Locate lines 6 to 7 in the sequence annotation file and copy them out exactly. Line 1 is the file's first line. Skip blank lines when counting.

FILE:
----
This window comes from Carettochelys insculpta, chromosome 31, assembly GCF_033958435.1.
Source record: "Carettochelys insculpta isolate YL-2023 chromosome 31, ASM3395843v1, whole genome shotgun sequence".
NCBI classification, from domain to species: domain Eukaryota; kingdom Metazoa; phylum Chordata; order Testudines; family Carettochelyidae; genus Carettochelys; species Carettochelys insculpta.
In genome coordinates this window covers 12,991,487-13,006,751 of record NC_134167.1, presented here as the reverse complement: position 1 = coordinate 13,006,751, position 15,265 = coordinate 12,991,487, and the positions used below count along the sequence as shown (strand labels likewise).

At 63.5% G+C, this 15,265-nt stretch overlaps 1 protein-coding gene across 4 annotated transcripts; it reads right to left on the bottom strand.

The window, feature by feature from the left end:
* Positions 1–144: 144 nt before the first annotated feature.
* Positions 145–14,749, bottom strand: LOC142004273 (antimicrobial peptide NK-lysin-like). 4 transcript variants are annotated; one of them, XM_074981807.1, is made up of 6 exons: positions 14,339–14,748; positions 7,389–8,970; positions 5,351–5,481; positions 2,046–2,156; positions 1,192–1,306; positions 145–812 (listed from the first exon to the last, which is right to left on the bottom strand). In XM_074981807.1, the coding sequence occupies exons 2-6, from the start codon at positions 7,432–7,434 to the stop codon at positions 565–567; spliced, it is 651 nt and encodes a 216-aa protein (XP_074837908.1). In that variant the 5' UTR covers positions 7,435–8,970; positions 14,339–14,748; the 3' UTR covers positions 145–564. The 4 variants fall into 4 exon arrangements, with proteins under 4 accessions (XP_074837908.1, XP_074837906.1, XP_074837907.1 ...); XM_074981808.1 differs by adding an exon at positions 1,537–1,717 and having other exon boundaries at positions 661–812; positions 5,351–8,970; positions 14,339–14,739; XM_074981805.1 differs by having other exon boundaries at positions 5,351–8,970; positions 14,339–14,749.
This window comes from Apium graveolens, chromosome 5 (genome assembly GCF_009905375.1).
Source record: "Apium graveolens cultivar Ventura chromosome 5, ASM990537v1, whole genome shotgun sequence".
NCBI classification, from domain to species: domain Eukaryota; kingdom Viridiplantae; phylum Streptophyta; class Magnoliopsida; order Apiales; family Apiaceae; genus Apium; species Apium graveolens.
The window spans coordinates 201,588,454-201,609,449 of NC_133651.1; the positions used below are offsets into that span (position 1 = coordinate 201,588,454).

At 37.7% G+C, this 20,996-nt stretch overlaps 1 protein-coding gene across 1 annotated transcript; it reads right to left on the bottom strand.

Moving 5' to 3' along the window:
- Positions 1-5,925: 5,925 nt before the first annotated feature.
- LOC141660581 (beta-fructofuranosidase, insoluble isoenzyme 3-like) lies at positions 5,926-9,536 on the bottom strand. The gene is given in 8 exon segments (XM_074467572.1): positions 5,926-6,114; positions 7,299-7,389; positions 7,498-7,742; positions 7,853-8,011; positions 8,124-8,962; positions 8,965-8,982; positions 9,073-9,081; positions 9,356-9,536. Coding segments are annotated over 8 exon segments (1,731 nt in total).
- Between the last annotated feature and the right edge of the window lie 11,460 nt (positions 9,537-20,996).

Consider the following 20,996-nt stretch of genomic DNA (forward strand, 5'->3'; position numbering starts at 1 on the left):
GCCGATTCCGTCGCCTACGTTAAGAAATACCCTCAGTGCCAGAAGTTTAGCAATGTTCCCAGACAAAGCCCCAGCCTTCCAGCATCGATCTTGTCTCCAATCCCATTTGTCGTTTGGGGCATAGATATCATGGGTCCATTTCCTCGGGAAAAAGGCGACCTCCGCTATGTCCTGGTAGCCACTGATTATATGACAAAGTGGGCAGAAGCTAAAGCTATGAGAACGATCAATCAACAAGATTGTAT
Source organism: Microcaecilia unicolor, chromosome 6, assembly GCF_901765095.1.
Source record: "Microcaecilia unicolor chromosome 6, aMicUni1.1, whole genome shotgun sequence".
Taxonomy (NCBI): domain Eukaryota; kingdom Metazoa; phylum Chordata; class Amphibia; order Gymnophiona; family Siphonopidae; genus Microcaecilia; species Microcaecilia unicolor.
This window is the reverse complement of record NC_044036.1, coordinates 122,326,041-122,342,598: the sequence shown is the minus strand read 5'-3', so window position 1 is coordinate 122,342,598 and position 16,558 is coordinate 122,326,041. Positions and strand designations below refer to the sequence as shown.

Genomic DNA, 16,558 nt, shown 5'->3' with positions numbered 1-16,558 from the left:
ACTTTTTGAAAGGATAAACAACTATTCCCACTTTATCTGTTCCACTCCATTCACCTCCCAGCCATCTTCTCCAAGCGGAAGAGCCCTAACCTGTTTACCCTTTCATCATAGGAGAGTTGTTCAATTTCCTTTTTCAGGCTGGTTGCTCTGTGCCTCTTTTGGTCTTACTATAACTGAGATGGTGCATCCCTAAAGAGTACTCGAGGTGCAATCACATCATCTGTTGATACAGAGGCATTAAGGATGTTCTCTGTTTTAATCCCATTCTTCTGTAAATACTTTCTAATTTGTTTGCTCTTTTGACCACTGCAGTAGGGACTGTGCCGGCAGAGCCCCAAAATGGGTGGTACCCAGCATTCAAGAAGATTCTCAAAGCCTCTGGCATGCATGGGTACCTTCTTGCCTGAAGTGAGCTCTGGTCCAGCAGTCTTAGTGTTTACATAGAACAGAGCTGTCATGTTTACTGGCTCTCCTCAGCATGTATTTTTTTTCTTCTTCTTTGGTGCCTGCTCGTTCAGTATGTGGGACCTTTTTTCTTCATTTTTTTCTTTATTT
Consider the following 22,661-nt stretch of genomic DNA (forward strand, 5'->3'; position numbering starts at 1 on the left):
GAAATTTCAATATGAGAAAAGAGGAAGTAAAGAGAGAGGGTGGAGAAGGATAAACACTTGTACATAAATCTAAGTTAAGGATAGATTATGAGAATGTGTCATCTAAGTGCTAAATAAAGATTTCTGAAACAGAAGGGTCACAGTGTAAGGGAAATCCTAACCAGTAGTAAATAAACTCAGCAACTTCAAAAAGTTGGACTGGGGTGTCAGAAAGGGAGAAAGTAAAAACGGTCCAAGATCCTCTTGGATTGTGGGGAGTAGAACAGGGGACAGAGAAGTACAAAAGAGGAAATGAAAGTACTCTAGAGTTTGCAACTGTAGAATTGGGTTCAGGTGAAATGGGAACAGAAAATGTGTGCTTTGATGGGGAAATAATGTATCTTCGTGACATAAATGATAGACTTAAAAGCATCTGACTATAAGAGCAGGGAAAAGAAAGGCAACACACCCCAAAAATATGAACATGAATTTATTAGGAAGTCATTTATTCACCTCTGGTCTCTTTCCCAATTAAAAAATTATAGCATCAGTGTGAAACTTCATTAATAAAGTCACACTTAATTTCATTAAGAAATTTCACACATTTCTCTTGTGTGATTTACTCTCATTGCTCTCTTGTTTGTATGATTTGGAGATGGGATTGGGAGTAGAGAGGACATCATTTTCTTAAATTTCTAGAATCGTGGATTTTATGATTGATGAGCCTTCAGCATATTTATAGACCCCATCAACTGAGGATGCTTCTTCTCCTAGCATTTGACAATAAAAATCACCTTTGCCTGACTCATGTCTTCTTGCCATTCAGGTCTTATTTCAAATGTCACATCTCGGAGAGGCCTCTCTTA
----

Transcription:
The window, feature by feature from the left end:
* Positions 1–144: 144 nt before the first annotated feature.